A workstation crane with an intelligent lifting device is much less complex and expensive than a fully automated system, but still provides vast improvements in productivity and safety compared to forklifts and other traditional material handling methods.
The workstation crane is much more efficient, often dramatically reducing cycle times and freeing up the forklift and the forklift operator to perform other tasks. Pair that work station crane with an intelligent lifting device instead of a traditional lifting device, and you have even more precise control, thereby significantly reducing the risk of injuring workers and damaging the product and or the production equipment, like expensive CNC machine chucks
Assisting Workers and Augmenting Robotic Systems
As we noted earlier, material-handling assistance systems provide productivity and safety solutions that fill a gap between fully manual processes at one end of the spectrum and completely robotic automation systems at the other end.
This is often true in the literal sense, in applications where intelligent lifting devices are physically located in front of highly automated systems. In the aerospace industry, for example, it is common to employ ILDs on workstation cranes to load expensive, fragile parts, which can be large and difficult to maneuver, into fixtures in robotic machine centers. The material-handling assistance systems precisely and safely load and unload the parts, protecting the workers, the parts, and the machining equipment.
Smart System Design at the Loading Dock
Marrying productivity and safety without complete automation isn’t just for the production floor. There are also material handling innovations at the dock doors that are saving companies time and money. Another good example of system design that allows workers to work smarter, not harder is Gorbel’s Destuff-it™ Portable Ergonomic Conveyor Systems. These systems enable workers to more efficiently load and unload containers and trailers, transferring floor-based boxes to the dock area for sorting and palletizing.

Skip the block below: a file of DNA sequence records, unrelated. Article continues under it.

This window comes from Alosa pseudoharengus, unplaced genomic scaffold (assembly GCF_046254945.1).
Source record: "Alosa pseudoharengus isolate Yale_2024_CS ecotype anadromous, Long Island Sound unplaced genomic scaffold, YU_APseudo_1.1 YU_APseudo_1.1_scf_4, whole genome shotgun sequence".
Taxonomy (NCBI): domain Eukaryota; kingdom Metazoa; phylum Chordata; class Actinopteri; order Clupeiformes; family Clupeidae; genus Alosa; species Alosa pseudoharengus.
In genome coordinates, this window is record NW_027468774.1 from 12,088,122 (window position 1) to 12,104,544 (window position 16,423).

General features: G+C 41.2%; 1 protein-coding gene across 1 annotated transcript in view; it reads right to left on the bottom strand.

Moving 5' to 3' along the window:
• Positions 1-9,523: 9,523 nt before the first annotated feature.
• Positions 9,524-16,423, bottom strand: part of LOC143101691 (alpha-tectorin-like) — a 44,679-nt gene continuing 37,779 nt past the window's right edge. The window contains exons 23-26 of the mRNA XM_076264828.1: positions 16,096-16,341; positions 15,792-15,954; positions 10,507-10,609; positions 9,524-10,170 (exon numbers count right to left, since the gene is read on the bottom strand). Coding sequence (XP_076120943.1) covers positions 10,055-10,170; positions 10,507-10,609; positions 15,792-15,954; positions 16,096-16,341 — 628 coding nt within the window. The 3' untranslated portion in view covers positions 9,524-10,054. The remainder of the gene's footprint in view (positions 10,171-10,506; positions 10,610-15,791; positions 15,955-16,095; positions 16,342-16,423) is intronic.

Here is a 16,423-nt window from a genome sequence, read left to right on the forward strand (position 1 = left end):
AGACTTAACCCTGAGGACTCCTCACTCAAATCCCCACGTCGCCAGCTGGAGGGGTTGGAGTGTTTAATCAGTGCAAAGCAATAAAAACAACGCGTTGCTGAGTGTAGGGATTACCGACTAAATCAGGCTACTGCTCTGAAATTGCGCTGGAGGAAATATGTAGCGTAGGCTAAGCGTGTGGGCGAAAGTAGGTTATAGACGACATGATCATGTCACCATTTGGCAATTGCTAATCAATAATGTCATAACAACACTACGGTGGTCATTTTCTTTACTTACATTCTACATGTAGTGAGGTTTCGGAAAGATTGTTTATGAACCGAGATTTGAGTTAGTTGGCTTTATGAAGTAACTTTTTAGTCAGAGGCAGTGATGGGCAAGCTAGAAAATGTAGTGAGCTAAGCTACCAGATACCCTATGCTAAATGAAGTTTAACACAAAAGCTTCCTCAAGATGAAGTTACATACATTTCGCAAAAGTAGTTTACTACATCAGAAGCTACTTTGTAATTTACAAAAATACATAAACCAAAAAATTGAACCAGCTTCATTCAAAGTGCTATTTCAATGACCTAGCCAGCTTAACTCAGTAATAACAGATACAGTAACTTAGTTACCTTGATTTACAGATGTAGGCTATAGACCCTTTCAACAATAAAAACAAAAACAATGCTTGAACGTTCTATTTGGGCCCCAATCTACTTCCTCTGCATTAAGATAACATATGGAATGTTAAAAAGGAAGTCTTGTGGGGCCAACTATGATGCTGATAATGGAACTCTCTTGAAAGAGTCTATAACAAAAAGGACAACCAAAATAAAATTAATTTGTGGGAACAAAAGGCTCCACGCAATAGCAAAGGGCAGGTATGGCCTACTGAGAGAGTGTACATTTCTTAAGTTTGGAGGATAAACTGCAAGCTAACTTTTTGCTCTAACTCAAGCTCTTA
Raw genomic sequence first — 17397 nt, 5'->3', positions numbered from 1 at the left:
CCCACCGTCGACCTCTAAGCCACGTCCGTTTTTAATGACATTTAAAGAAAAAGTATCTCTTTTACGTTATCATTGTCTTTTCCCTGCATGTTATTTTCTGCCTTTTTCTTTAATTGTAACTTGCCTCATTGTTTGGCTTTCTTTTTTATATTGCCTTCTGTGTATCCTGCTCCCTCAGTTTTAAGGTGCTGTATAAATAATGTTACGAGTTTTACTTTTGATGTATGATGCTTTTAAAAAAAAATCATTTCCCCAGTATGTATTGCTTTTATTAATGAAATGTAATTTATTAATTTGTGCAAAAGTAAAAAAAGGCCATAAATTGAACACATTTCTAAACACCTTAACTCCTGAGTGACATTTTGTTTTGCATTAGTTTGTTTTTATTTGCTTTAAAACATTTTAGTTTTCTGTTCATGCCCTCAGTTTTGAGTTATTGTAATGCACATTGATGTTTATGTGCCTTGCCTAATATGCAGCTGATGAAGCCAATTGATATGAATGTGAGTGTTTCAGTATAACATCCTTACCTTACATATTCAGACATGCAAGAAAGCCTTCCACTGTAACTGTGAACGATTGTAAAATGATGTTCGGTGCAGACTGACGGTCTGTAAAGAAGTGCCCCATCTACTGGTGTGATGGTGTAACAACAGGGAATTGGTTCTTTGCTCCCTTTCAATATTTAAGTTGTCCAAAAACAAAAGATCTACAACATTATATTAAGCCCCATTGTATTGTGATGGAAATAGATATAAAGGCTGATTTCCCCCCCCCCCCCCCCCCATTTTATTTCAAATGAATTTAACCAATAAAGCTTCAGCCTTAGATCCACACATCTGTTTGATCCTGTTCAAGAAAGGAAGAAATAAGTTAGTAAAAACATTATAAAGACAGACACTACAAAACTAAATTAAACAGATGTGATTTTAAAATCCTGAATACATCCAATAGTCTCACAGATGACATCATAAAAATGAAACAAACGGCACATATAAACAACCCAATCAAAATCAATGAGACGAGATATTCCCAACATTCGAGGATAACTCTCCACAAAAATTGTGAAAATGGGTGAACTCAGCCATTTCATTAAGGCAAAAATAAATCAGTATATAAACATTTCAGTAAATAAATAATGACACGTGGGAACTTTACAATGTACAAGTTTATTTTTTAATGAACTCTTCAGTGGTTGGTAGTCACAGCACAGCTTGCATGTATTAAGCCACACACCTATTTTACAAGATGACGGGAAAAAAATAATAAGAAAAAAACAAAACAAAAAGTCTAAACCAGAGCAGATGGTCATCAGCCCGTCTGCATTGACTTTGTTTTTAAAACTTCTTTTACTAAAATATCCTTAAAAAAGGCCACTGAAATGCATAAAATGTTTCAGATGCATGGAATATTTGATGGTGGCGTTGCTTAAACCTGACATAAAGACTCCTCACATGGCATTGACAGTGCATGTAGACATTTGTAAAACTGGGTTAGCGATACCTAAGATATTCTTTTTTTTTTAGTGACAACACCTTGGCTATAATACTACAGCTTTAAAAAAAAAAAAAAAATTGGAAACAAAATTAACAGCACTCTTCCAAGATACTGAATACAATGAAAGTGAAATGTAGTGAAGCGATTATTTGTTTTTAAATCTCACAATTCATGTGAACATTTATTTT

The systems provide a safe platform that elevates the position of the worker at the optimal height on the box wall, replacing the traditional step ladder and the temptation to stand on boxes. From the platform, the workers transfer items to a conveyor when unloading a container, or from a conveyor when loading a container.
A single worker is typically able to achieve a case rate in excess of 800 boxes per hour, depending on the size and weight of the box, cutting unload labor costs by half. By reducing the amount of lifting, twisting, carrying and overhead reaching required, workers experienced less fatigue and muscle strain. Moreover, the product, which may range from wine bottles to furniture, is less likely to be damaged.
Higher Productivity while Protecting Workers
From the dock door to the production floor, there is a wide range of affordable material handling innovations that can significantly increase productivity, and therefore profitability, while also enhancing employee safety and protection products and equipment.